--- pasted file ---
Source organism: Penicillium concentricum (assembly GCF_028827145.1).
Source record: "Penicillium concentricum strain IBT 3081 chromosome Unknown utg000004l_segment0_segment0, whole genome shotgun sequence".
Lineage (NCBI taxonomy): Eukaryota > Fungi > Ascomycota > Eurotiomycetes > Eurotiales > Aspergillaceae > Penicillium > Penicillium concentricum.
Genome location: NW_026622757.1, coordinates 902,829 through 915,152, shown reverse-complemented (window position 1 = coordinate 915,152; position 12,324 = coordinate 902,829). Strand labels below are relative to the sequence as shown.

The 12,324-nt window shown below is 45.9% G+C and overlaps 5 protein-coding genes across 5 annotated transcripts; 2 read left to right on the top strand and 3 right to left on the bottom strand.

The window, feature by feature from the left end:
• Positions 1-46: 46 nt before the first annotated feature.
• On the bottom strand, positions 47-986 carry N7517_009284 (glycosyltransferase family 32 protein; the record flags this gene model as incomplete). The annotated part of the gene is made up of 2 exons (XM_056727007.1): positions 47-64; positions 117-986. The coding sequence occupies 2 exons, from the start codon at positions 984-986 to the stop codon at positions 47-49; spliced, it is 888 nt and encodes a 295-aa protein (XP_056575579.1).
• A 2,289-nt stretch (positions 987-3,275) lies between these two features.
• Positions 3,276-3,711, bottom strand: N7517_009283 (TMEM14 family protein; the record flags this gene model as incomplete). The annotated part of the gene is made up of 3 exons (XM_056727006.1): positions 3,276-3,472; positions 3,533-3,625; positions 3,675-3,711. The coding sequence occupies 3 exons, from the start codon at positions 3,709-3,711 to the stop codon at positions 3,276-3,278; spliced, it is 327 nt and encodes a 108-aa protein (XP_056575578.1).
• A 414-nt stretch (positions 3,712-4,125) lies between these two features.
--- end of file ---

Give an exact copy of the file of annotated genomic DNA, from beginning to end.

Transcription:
Source organism: Penicillium concentricum (assembly GCF_028827145.1).
Source record: "Penicillium concentricum strain IBT 3081 chromosome Unknown utg000004l_segment0_segment0, whole genome shotgun sequence".
Lineage (NCBI taxonomy): Eukaryota > Fungi > Ascomycota > Eurotiomycetes > Eurotiales > Aspergillaceae > Penicillium > Penicillium concentricum.
Genome location: NW_026622757.1, coordinates 902,829 through 915,152, shown reverse-complemented (window position 1 = coordinate 915,152; position 12,324 = coordinate 902,829). Strand labels below are relative to the sequence as shown.

The 12,324-nt window shown below is 45.9% G+C and overlaps 5 protein-coding genes across 5 annotated transcripts; 2 read left to right on the top strand and 3 right to left on the bottom strand.

The window, feature by feature from the left end:
• Positions 1-46: 46 nt before the first annotated feature.
• On the bottom strand, positions 47-986 carry N7517_009284 (glycosyltransferase family 32 protein; the record flags this gene model as incomplete). The annotated part of the gene is made up of 2 exons (XM_056727007.1): positions 47-64; positions 117-986. The coding sequence occupies 2 exons, from the start codon at positions 984-986 to the stop codon at positions 47-49; spliced, it is 888 nt and encodes a 295-aa protein (XP_056575579.1).
• A 2,289-nt stretch (positions 987-3,275) lies between these two features.
• Positions 3,276-3,711, bottom strand: N7517_009283 (TMEM14 family protein; the record flags this gene model as incomplete). The annotated part of the gene is made up of 3 exons (XM_056727006.1): positions 3,276-3,472; positions 3,533-3,625; positions 3,675-3,711. The coding sequence occupies 3 exons, from the start codon at positions 3,709-3,711 to the stop codon at positions 3,276-3,278; spliced, it is 327 nt and encodes a 108-aa protein (XP_056575578.1).
• A 414-nt stretch (positions 3,712-4,125) lies between these two features.